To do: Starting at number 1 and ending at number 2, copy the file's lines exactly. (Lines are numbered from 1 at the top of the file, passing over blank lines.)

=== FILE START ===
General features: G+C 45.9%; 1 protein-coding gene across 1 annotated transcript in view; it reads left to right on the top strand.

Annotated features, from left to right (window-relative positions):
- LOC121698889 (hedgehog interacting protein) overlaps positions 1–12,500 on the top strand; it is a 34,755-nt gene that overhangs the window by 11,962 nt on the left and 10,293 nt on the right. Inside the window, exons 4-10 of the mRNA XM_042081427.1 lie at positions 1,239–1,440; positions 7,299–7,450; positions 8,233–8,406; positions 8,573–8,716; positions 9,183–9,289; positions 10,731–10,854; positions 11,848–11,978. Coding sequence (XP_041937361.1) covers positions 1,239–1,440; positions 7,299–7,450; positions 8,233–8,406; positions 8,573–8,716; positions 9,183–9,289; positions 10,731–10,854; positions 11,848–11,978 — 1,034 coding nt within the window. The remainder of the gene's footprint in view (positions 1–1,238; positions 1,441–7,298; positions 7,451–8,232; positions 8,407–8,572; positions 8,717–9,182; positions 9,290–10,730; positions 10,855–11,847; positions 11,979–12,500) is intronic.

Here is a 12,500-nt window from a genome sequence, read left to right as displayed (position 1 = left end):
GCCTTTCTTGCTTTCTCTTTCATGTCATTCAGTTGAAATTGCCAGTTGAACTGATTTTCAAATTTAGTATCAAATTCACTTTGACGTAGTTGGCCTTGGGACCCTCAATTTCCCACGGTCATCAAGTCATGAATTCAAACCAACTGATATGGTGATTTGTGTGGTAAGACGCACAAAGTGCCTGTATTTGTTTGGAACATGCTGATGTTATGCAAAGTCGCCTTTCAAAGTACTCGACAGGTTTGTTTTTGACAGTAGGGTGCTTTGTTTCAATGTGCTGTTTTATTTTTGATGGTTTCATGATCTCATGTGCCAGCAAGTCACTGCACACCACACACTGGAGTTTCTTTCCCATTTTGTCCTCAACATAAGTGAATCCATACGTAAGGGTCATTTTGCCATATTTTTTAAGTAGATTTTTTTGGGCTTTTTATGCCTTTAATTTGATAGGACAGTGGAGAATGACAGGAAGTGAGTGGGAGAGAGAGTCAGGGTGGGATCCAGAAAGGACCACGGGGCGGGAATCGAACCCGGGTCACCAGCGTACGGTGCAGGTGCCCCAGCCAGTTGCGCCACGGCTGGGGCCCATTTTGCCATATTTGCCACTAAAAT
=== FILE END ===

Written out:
General features: G+C 45.9%; 1 protein-coding gene across 1 annotated transcript in view; it reads left to right on the top strand.

Annotated features, from left to right (window-relative positions):